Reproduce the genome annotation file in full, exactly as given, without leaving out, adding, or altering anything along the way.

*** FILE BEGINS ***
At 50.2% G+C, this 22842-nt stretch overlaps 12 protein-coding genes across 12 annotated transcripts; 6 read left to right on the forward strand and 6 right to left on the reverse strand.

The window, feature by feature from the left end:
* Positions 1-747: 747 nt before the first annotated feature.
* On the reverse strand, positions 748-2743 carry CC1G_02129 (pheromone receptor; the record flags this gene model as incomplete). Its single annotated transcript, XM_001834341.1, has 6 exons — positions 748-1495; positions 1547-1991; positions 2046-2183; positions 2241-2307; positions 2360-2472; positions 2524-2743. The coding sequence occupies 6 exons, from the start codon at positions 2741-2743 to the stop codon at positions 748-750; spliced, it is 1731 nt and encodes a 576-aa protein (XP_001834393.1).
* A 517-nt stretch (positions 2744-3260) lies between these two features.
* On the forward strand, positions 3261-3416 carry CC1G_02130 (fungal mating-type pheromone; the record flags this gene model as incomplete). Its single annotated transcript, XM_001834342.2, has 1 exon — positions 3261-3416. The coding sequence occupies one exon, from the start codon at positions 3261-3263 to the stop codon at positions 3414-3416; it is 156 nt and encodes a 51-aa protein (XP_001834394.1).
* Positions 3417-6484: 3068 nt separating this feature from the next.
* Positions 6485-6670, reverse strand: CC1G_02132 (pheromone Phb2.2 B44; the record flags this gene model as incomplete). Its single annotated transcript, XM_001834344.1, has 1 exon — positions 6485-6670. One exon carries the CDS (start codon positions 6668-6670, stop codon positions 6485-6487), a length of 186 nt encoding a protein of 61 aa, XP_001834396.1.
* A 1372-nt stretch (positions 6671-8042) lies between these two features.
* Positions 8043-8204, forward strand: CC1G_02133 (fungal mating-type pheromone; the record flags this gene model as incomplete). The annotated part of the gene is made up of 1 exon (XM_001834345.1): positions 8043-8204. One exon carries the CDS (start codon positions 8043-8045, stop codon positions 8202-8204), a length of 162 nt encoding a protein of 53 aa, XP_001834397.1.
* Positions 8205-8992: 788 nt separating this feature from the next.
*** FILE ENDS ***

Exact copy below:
At 50.2% G+C, this 22842-nt stretch overlaps 12 protein-coding genes across 12 annotated transcripts; 6 read left to right on the forward strand and 6 right to left on the reverse strand.

The window, feature by feature from the left end:
* Positions 1-747: 747 nt before the first annotated feature.
* On the reverse strand, positions 748-2743 carry CC1G_02129 (pheromone receptor; the record flags this gene model as incomplete). Its single annotated transcript, XM_001834341.1, has 6 exons — positions 748-1495; positions 1547-1991; positions 2046-2183; positions 2241-2307; positions 2360-2472; positions 2524-2743. The coding sequence occupies 6 exons, from the start codon at positions 2741-2743 to the stop codon at positions 748-750; spliced, it is 1731 nt and encodes a 576-aa protein (XP_001834393.1).
* A 517-nt stretch (positions 2744-3260) lies between these two features.
* On the forward strand, positions 3261-3416 carry CC1G_02130 (fungal mating-type pheromone; the record flags this gene model as incomplete). Its single annotated transcript, XM_001834342.2, has 1 exon — positions 3261-3416. The coding sequence occupies one exon, from the start codon at positions 3261-3263 to the stop codon at positions 3414-3416; it is 156 nt and encodes a 51-aa protein (XP_001834394.1).
* Positions 3417-6484: 3068 nt separating this feature from the next.
* Positions 6485-6670, reverse strand: CC1G_02132 (pheromone Phb2.2 B44; the record flags this gene model as incomplete). Its single annotated transcript, XM_001834344.1, has 1 exon — positions 6485-6670. One exon carries the CDS (start codon positions 6668-6670, stop codon positions 6485-6487), a length of 186 nt encoding a protein of 61 aa, XP_001834396.1.
* A 1372-nt stretch (positions 6671-8042) lies between these two features.
* Positions 8043-8204, forward strand: CC1G_02133 (fungal mating-type pheromone; the record flags this gene model as incomplete). The annotated part of the gene is made up of 1 exon (XM_001834345.1): positions 8043-8204. One exon carries the CDS (start codon positions 8043-8045, stop codon positions 8202-8204), a length of 162 nt encoding a protein of 53 aa, XP_001834397.1.
* Positions 8205-8992: 788 nt separating this feature from the next.